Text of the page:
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Jonathan Edwards helped to invent a new America, committed to a national covenant and an unprecedented spiritual egalitarianism…

edwardsIn 1930, the historian Henry Bamford Parkes critically assessed the legacy of America’s most famous Puritan intellectual, Jonathan Edwards. According to Parkes, “it is hardly a hyperbole to say that, if Edwards had never lived, there would be to-day no blue laws, no societies for the suppression of vice, no Volstead act…”[1] Parkes goes so far as to decry Edwards’ God as a great “cosmic despot,” whose very concept is a great “travesty of Christianity.”[2] Parkes’ conclusion quite clearly manifests the neo-progressive tendency in historiography to decry the religious fervor of the American Puritans in the eighteenth century while simultaneously praising their idealistic zeal for moral reforms. If Parkes is right, then Jonathan Edwards directly affected the course of American history by spawning a form of nationalistic jingoism dressed up in religious language. Furthermore, Parkes would hold that Edwards’ impassioned moral conservatism very well laid the foundation for Progressive Era-evangelicals to seek moral reform through the coercive power of the state.

But Parkes incorrectly assesses Jonathan Edwards’ contribution to American political history. Edwards’ legacy lies in neither of the accusations levied. Though most Americans, if they’ve even heard of Edwards, only recognize him for his fiery sermon entitled “Sinners in the Hands of an Angry God,” his contribution to American history is extravagant and is not based solely in the moralistic legalism prevalent among modern evangelicals. While Jonathan Edwards offers a comprehensive and Christian political theology that on its surface seems opposed to the American Revolution, his eschatology and ministry significantly influenced the American mind before and after the Revolutionary period.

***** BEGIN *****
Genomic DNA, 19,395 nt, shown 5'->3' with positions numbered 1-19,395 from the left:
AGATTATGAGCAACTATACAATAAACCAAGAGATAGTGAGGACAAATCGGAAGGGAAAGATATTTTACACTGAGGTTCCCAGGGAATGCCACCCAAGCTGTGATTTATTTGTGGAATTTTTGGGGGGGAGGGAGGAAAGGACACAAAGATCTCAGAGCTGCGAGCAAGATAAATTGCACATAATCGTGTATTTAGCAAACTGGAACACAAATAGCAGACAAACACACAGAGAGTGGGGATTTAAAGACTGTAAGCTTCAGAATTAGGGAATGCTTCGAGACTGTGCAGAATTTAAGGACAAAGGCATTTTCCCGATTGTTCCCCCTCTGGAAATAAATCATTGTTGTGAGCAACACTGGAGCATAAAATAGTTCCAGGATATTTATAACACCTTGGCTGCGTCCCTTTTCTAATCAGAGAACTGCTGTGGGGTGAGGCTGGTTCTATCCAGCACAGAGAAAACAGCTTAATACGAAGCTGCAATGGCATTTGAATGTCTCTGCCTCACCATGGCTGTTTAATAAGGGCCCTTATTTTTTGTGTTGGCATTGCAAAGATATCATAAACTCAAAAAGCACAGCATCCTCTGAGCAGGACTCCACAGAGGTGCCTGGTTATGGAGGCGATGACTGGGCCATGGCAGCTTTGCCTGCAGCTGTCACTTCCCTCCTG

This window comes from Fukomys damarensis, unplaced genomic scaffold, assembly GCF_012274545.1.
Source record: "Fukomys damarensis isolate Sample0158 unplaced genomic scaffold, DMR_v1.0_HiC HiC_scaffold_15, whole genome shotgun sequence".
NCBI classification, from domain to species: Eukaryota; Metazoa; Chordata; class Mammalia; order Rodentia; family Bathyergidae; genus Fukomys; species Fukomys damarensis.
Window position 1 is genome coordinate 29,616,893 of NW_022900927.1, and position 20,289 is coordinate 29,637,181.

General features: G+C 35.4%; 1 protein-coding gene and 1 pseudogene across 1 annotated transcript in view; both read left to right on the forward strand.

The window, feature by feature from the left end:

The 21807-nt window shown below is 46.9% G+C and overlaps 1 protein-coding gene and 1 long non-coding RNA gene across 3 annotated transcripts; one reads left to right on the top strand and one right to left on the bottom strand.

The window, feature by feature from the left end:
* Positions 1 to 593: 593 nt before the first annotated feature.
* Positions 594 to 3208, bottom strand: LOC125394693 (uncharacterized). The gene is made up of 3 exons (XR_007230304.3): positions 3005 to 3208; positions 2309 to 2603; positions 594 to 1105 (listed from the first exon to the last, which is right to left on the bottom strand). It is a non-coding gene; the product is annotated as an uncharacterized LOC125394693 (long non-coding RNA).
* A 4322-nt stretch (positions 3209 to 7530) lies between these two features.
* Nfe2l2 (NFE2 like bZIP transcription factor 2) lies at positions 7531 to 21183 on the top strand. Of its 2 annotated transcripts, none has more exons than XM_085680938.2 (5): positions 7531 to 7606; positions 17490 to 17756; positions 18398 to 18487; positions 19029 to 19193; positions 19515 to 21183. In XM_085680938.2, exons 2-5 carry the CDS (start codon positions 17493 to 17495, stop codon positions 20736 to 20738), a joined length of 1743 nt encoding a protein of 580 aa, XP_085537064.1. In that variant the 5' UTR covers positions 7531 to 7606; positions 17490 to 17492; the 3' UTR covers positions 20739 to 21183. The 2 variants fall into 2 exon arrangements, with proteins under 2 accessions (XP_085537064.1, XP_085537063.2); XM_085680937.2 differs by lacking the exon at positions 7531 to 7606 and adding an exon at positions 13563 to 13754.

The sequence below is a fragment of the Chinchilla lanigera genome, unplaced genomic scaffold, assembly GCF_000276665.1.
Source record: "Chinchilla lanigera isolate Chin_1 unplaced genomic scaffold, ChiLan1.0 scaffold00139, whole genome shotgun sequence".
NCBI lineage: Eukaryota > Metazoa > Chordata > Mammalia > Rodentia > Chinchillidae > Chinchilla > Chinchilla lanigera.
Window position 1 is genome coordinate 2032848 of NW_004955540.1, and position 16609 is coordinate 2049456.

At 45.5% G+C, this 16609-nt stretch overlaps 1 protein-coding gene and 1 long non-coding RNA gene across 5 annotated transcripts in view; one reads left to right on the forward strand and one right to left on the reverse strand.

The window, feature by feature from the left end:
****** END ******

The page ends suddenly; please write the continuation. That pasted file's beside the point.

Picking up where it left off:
Edwards’ Political Theology

While Edwards’ enormously impactful work in intellectual theology has been noted for almost three centuries, his political teachings are often shrouded among the density of his vast manuscripts. Edwards most explicitly outlines his view on government in a sermon entitled, God’s Awful Judgment in the Breaking and Withering of the Strong Rods of the Community,” delivered upon the death of Col. John Stoddard, a royal magistrate and close relative of the revivalist.[3]

Edwards uses the imagery of Ezekiel, chapter 19 to assert that a strong ruler is as a “strong rod” whom God uses as He wills. While the “breaking and withering” of the “strong rods” is often worthy of lamentation, Edwards reminds his congregation of God’s total sovereignty over this ephemeral world.[4] Each and every individual who possesses the great power of the magistracy is ordained by God himself, even those whose acts seem unjust. Despite Edwards’ political determinism, a view consistent with Romans 13, he does not shy away from expounding on the nature of earthly politics in the rest of this sermon.

As the sermon proceeds, Edwards’ view of the politically excellent man becomes apparent. These are the men of “uncommon strength of reason and largeness of understanding,”[5] who possess a profound insight into the great “mysteries of government.”[6] They use their insight for the purposes of prudent public management arranged in accordance to justice. Edwards’ political man has an unparalleled understanding of the state: its people, laws and its history.[7] Perhaps more importantly than any other worldly trait, the political magistrate must have a proper understanding of anthropology. If they understand human nature, Edwards alleges, they can influence both the governed and their fellow governors towards wisdom.[8] In short, Edwards’ political man is one who possesses an almost Aristotelian “greatness of the soul.”[9]

Edwards rejected two prevalent views of politics: firstly, the Lockean view later inscribed in the Declaration of Independence, and secondly, the Platonic idealism of the ancient world. The purpose of politics is not wealth of the temporal, earthly sort. Nor is it the shaping of political institutions to create a virtuous citizenry.